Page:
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D'var Torah by Rabbi Efrat Zarren Zohar
Friday, April 22nd, 2016 / 14 Nissan, 5776
As we enter Pesach, I want to share with you an edited version of one of the most moving drashot about Passover I've ever encountered. Not surprisingly (to me), it's written by David Abramowitz, Executive Director of the Jewish Learning Institute, (also a former Melton teacher and an outstanding educator). In it you will see a very moving video testimonial by Dustin Hoffman which, no doubt, will make your Pesach experience even more meaningful.
"Dustin Hoffman is leading your Seder this year. A few months ago, he was on the PBS show Finding your Roots. The show invites celebrities to dig deep into their genealogies. These family histories always turn out to be illuminating, and often surprising. Hoffman's was not surprising - it is a sadly common tale of Eastern European Jews. But it's his reaction that puts him at your Seder table.
Hoffman's family came from what is now Ukraine, but was in the early 20th century Soviet Russia. His grandfather was able to get to the United States. But he took an enormous risk and returned to Russia to rescue his parents (Hoffman's great-grandparents) from anti-Semitic programs. He failed in his mission. Both he and his father were killed by the Bolsheviks. After her husband was killed, Hoffman's great-grandmother, Liba Hoffman, was sent to a Soviet concentration camp. Somehow she survived, made her way to Argentina, and eventually immigrated to the United States. If you knew the condition of her health (and you will in a moment) her fortitude would be all the more astonishing.
This short summary can't begin to convey the drama of the show as the host reveals Hoffman's family history piece by piece. What makes the drama particularly intense is that Hoffman knows nothing of that history. Everything he's told about his ancestors is a revelation to him.
Here's a video clip of his reaction at the end of the show. You really must watch it (it's only one-minute long) before you continue reading. It opens with him being shown his great-grandmother's immigration form when she entered the United States:https://www.youtube.com/watch?v=ColbtbywGH8
What a stunning moment. That "I'm a Jew" comes out of nowhere. Even he seems surprised. He says that it was the first thought that came to him, and that it came "forcefully." It's also the ultimate Passover moment. He makes what may be the most important verse in the Haggadah come to life. The verse is: "In every generation, a person is obligated to see himself as if he was actually redeemed from Egypt."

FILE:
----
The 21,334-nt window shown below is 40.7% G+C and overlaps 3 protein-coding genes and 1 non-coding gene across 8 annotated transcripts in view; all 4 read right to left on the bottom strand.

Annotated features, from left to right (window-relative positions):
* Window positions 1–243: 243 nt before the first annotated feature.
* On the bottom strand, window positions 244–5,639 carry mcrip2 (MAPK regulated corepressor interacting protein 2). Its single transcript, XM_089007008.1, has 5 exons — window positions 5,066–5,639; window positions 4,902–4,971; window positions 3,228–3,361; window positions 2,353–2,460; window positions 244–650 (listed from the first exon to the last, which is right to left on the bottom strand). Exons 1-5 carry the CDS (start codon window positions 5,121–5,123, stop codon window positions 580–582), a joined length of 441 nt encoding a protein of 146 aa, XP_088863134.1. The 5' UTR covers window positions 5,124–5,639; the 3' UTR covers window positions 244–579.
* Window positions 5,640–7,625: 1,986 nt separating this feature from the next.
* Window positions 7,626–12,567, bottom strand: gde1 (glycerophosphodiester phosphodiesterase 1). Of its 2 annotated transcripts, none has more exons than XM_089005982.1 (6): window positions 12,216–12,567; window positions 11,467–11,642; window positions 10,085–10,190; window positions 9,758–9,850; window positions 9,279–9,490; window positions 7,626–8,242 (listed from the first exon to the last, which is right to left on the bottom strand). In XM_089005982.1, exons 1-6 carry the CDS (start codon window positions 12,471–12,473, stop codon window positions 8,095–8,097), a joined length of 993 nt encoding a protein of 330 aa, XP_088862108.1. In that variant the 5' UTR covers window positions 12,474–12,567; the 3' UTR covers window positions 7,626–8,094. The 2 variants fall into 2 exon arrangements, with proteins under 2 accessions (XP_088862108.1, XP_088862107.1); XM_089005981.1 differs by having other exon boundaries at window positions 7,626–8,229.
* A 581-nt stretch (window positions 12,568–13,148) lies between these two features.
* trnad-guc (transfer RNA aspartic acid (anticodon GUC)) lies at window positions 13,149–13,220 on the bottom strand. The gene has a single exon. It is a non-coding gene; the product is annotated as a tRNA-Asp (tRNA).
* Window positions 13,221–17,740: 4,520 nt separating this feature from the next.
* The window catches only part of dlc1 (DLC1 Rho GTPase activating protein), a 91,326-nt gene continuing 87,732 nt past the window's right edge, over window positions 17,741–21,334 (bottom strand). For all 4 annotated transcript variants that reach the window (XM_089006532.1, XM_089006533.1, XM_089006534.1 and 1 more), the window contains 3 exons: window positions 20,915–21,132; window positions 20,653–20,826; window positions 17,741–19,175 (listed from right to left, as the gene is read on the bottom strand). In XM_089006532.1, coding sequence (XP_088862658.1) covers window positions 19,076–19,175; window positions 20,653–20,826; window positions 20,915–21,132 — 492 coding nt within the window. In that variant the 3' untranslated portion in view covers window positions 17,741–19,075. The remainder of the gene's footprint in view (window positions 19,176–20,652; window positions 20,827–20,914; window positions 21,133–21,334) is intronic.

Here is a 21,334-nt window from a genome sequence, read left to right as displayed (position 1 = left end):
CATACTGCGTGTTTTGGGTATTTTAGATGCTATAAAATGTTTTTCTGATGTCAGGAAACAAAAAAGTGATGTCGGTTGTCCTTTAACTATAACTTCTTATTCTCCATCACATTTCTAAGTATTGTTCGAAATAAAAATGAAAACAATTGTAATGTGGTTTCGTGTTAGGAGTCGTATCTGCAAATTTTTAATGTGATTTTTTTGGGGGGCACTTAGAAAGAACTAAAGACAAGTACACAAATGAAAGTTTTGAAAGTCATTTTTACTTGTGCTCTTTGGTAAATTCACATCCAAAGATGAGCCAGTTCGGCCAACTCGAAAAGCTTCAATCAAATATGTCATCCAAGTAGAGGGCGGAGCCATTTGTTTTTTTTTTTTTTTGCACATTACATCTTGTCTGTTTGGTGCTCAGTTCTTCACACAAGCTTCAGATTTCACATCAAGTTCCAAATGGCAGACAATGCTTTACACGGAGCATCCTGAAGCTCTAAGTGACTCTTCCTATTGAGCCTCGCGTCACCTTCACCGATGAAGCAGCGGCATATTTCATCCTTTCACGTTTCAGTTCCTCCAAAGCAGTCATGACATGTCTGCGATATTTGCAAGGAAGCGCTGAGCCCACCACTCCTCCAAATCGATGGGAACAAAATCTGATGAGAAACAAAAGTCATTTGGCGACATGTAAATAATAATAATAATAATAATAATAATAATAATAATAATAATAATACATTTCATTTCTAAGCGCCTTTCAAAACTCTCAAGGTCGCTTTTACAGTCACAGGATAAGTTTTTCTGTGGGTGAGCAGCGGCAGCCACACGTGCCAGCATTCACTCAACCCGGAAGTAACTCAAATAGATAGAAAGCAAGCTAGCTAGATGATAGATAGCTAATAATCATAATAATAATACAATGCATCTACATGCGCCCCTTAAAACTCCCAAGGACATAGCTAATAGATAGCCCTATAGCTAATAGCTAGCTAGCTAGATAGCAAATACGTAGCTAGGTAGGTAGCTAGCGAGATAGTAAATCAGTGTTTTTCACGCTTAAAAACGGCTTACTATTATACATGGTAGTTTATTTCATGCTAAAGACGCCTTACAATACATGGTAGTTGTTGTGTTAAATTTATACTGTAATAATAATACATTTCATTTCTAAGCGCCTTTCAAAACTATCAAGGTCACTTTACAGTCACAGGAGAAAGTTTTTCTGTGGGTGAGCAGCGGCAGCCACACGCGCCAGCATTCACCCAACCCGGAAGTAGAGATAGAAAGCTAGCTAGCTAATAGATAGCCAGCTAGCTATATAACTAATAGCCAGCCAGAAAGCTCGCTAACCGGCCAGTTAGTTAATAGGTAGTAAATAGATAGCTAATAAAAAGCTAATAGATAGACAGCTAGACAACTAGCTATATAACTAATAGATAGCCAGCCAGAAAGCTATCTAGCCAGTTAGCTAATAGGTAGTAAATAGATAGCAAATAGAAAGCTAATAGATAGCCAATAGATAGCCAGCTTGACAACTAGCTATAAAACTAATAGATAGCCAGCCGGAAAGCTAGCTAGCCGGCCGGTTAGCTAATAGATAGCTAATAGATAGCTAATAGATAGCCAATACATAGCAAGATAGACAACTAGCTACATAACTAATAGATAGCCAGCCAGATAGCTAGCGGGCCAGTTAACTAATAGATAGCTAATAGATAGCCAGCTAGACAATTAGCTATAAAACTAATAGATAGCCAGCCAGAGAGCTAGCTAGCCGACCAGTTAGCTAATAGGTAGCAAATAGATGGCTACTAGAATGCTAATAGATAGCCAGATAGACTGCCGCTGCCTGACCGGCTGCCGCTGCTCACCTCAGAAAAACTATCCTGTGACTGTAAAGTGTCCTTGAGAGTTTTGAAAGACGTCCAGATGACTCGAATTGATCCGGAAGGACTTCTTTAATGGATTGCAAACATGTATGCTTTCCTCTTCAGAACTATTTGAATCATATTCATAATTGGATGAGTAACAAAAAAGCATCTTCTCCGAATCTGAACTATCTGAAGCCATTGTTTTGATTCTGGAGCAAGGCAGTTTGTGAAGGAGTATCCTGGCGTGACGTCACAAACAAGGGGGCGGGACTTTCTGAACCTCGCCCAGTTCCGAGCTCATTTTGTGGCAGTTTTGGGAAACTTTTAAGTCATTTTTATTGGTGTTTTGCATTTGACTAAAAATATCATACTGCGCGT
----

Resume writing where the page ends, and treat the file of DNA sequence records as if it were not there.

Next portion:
I've always understood the purpose of the verse: to motivate us to learn. There's no way we can feel like Israelites freed from slavery unless we know the history and meaning of Passover. That's why the Seder is one big educational program. But I never really understood mechanics of the verse. How does one get to feel as if he or she actually left Egypt?
Then along comes Hoffman and exposes the true, visceral spirit of the verse. A mere thirty minutes of knowledge about his past, and he cries out "I'm a Jew." He doesn't say it. He gushes it. He didn't weigh all the information and rationally decide that he's part of the Jewish People. His feeling of Jewishness burst forth from him, uncontrolled, as soon as learned about his past.
...Hoffman is not simply emotional. We are watching someone who unexpectedly finds a deep well of passion within himself. And that passion comes from stumbling upon his Jewish self. Simply put: Dustin Hoffman was ambushed by meaning.
This is Judaism's essence. All of the rules and rituals and texts and ideas and history are there to surprise us. Jewish life is structured to give us the opportunity to be ambushed by meaning, ambushed by joy...
Now for the hard part. Hoffman says something that makes his "I'm a Jew" moment so much more powerful. Talking about his parents he says, "Why did they want to erase all this?" His pain and confusion are palpable as he tries to deal with his parents ignoring or hiding the Jewish part of his life. Earlier in the show (but not in the video) he says the same thing again and adds - with astonishment and sadness - that he can't believe it took until he's almost eighty years old to begin his Jewish exploration.
The hard part? First, all of us have obstacles that keep us from learning the most we can about Judaism. Second, each of us is almost eighty: regardless of our level of Jewish commitment, none of us has enough time left to discover the true depth of our tradition. Finally, and most important, since we're not celebrities no one is going to do the work for us. We will never know really know about Jewish life unless we ourselves pursue Jewish knowledge.
Start at your Seder. It doesn't matter whether or not you're the youngest, demand to ask the Four Questions. Or 40 questions. Or 400 Questions. As many as it takes for you to truly understand what it means to be Jewish.
Because you don't want to be like Dustin Hoffman and settle for an "I'm a Jew" moment. Accept nothing less than an "I'm a Jew" lifetime."